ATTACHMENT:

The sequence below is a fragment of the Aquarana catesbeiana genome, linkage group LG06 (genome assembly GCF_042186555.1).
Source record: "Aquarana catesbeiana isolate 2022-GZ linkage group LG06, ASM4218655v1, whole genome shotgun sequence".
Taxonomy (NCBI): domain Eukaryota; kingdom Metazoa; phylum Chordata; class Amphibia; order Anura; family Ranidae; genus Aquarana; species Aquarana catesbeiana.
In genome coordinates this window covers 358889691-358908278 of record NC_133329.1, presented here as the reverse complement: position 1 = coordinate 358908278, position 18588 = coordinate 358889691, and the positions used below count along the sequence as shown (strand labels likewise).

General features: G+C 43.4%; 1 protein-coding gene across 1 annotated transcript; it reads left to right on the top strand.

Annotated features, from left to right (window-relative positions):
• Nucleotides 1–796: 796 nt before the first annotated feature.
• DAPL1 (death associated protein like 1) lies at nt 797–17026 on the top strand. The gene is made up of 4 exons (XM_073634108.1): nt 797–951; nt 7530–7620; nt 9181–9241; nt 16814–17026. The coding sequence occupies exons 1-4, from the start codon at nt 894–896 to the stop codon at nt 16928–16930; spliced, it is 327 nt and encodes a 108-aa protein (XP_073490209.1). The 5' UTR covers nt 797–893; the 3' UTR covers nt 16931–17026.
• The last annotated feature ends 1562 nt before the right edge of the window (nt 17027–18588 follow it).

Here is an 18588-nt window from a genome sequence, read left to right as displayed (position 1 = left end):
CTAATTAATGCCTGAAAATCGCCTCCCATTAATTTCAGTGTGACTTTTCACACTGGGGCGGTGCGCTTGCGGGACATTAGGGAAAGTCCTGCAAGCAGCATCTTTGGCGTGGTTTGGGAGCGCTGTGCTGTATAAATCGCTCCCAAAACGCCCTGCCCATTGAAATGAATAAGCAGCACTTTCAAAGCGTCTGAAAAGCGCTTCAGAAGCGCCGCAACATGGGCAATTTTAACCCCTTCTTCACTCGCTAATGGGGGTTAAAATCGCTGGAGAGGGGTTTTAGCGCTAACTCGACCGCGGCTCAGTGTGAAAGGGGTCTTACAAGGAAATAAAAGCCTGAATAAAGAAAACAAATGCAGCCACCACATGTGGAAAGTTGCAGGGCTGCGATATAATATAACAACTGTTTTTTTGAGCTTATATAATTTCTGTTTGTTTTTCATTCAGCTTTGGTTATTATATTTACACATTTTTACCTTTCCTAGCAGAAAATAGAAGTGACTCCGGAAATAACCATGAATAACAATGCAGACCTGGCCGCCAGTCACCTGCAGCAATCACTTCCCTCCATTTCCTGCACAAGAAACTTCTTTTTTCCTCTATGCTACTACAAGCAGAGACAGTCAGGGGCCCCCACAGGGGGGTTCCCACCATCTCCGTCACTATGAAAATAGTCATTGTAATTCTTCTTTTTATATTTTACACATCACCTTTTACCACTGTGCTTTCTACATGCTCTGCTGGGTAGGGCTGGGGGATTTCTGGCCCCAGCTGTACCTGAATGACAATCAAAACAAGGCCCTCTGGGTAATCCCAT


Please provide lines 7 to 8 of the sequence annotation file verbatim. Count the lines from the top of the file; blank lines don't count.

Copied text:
• Nucleotides 1–796: 796 nt before the first annotated feature.
• DAPL1 (death associated protein like 1) lies at nt 797–17026 on the top strand. The gene is made up of 4 exons (XM_073634108.1): nt 797–951; nt 7530–7620; nt 9181–9241; nt 16814–17026. The coding sequence occupies exons 1-4, from the start codon at nt 894–896 to the stop codon at nt 16928–16930; spliced, it is 327 nt and encodes a 108-aa protein (XP_073490209.1). The 5' UTR covers nt 797–893; the 3' UTR covers nt 16931–17026.